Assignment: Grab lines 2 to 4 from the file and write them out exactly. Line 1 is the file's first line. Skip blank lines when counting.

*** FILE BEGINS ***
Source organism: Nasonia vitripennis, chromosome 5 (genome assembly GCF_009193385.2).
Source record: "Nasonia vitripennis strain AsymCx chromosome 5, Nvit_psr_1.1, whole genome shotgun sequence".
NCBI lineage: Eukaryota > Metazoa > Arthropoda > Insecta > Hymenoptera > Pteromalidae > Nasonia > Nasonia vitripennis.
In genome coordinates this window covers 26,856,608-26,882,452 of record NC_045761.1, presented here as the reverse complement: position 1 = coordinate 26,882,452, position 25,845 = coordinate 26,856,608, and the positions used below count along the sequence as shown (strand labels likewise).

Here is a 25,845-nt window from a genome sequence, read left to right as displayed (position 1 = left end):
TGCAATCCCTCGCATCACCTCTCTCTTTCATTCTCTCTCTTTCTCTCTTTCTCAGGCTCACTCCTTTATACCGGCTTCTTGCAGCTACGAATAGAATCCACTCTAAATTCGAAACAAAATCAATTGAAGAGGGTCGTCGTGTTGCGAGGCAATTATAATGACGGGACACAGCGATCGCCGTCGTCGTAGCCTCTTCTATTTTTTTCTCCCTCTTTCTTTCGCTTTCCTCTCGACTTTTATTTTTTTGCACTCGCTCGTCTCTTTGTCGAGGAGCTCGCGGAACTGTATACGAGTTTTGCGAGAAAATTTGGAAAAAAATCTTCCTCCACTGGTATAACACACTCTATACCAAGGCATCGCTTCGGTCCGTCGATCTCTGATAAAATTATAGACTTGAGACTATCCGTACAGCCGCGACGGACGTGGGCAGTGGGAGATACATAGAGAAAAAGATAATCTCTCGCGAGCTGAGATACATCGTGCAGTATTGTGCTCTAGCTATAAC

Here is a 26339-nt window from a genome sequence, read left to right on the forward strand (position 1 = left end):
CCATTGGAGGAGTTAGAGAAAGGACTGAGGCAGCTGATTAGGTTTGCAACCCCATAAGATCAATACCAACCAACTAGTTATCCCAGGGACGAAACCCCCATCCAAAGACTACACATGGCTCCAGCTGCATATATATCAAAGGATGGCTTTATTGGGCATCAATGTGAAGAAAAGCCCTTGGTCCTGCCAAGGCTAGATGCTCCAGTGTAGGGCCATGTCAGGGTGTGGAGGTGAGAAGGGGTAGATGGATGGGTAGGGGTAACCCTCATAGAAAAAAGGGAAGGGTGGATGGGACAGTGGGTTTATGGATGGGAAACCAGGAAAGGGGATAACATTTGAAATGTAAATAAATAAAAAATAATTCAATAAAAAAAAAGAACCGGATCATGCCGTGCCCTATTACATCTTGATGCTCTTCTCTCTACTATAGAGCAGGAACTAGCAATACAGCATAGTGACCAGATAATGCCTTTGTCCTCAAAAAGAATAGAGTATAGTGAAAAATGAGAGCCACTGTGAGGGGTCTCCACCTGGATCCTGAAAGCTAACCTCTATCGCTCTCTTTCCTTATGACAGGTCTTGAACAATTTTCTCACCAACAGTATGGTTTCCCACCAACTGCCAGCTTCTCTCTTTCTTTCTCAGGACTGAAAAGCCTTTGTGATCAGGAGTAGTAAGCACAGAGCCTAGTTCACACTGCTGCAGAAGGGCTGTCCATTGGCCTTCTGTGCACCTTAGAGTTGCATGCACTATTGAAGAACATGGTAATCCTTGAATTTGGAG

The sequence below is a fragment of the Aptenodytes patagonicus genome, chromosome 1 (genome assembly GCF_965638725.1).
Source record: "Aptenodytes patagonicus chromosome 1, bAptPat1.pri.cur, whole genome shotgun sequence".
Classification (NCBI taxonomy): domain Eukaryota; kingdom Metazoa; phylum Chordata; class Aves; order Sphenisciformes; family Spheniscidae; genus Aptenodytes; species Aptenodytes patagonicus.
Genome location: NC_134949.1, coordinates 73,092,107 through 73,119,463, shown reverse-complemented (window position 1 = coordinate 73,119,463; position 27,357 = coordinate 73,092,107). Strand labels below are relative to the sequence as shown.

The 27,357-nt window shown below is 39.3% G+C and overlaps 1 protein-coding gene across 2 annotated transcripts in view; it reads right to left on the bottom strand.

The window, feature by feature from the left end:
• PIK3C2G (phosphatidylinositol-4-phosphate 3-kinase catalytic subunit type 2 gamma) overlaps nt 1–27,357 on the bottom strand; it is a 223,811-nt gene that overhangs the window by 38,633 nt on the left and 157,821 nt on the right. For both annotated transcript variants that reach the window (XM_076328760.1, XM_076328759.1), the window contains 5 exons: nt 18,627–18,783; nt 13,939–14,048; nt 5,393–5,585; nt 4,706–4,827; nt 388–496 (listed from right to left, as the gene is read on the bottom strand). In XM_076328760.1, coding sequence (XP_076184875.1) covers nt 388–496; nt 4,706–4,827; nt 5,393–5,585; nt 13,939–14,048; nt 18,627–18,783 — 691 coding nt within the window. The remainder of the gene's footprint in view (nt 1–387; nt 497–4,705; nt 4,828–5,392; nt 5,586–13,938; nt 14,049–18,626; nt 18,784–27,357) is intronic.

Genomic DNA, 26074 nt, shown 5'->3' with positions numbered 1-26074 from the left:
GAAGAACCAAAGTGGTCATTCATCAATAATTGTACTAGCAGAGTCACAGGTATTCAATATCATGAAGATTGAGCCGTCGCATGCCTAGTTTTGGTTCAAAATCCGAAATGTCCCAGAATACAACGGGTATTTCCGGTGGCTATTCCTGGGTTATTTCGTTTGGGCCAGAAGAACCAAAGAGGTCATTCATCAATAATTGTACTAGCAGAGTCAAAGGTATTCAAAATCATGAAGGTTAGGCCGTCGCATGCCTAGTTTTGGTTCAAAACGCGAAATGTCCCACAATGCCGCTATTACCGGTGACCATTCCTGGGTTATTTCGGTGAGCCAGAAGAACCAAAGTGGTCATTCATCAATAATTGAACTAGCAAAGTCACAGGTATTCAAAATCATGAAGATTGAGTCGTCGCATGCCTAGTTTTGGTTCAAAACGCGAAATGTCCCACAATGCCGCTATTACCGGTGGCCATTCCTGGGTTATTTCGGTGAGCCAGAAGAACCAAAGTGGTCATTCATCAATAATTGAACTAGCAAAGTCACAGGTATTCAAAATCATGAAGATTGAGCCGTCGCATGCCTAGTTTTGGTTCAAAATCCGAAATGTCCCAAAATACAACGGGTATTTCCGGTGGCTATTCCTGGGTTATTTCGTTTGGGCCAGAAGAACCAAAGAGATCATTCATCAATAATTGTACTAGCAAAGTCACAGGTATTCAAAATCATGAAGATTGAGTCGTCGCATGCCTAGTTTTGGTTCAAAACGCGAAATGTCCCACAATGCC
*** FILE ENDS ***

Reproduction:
Source record: "Nasonia vitripennis strain AsymCx chromosome 5, Nvit_psr_1.1, whole genome shotgun sequence".
NCBI lineage: Eukaryota > Metazoa > Arthropoda > Insecta > Hymenoptera > Pteromalidae > Nasonia > Nasonia vitripennis.
In genome coordinates this window covers 26,856,608-26,882,452 of record NC_045761.1, presented here as the reverse complement: position 1 = coordinate 26,882,452, position 25,845 = coordinate 26,856,608, and the positions used below count along the sequence as shown (strand labels likewise).